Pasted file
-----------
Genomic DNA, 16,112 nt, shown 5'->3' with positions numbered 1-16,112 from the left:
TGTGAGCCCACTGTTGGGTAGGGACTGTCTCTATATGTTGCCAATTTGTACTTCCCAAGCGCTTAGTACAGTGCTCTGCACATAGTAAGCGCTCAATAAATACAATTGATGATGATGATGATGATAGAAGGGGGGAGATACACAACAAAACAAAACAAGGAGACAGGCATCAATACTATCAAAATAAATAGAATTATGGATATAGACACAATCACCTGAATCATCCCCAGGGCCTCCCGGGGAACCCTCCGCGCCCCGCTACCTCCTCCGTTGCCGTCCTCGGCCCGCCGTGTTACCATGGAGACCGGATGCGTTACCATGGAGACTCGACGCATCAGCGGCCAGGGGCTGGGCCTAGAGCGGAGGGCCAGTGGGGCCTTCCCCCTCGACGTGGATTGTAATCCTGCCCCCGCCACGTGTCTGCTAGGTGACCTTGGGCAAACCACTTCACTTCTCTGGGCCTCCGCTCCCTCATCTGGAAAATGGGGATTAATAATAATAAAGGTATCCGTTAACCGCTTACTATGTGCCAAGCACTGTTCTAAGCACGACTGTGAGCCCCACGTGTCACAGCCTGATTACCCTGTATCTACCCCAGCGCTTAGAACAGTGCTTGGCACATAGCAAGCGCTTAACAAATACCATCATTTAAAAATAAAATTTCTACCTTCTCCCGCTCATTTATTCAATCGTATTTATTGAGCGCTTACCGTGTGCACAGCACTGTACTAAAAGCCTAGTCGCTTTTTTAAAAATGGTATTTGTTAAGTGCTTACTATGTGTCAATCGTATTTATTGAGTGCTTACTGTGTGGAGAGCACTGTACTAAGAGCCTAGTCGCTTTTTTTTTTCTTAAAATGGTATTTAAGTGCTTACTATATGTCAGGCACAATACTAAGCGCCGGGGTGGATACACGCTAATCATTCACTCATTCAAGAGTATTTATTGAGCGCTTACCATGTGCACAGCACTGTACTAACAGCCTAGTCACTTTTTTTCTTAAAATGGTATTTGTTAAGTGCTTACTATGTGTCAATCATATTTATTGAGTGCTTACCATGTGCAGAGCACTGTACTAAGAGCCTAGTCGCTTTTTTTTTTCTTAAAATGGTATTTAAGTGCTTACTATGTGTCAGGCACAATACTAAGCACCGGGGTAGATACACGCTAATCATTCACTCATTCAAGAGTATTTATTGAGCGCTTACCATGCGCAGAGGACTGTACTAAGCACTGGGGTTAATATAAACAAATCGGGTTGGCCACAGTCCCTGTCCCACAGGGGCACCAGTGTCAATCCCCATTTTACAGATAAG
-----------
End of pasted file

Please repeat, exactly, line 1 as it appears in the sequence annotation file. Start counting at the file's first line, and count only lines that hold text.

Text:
Genomic DNA, 16,112 nt, shown 5'->3' with positions numbered 1-16,112 from the left: